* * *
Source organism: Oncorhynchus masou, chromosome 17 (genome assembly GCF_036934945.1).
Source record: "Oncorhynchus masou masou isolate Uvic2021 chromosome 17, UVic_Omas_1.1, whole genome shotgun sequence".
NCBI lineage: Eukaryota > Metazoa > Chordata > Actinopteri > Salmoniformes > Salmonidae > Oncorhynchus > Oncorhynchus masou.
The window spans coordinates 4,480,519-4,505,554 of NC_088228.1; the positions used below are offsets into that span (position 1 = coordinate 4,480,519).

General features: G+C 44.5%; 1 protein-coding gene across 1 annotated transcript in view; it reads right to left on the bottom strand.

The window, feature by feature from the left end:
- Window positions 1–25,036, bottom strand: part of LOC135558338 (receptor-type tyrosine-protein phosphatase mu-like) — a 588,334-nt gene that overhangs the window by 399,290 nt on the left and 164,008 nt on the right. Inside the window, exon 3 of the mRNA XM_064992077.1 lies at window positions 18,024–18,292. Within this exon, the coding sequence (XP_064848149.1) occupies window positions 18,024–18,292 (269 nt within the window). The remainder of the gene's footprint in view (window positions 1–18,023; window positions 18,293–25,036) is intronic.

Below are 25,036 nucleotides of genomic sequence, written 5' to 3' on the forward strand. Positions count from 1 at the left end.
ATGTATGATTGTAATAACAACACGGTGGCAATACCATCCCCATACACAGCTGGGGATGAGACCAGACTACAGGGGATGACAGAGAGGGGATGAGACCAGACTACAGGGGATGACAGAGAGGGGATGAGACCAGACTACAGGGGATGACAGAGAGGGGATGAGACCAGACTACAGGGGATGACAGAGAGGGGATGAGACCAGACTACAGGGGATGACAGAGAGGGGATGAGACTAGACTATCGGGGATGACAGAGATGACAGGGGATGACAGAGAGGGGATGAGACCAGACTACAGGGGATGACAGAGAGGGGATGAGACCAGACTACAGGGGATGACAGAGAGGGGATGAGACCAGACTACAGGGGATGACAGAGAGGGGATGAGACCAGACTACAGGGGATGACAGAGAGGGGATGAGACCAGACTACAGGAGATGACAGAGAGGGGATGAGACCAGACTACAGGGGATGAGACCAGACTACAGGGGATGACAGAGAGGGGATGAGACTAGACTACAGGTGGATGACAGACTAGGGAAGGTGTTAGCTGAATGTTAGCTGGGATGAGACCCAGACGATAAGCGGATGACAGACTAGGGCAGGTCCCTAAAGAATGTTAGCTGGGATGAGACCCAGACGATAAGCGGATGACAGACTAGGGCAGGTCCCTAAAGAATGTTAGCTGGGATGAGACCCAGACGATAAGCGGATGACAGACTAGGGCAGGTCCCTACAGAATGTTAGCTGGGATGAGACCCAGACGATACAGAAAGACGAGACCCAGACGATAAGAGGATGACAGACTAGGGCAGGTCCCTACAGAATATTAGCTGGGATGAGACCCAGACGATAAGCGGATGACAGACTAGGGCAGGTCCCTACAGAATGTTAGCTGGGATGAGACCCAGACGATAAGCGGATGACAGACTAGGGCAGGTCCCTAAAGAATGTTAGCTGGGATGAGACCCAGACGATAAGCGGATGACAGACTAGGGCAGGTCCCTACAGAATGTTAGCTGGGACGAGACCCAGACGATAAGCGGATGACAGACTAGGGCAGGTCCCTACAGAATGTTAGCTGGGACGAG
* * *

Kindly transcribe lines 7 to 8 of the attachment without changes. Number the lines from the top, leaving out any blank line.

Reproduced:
- Window positions 1–25,036, bottom strand: part of LOC135558338 (receptor-type tyrosine-protein phosphatase mu-like) — a 588,334-nt gene that overhangs the window by 399,290 nt on the left and 164,008 nt on the right. Inside the window, exon 3 of the mRNA XM_064992077.1 lies at window positions 18,024–18,292. Within this exon, the coding sequence (XP_064848149.1) occupies window positions 18,024–18,292 (269 nt within the window). The remainder of the gene's footprint in view (window positions 1–18,023; window positions 18,293–25,036) is intronic.

Below are 25,036 nucleotides of genomic sequence, written 5' to 3' on the forward strand. Positions count from 1 at the left end.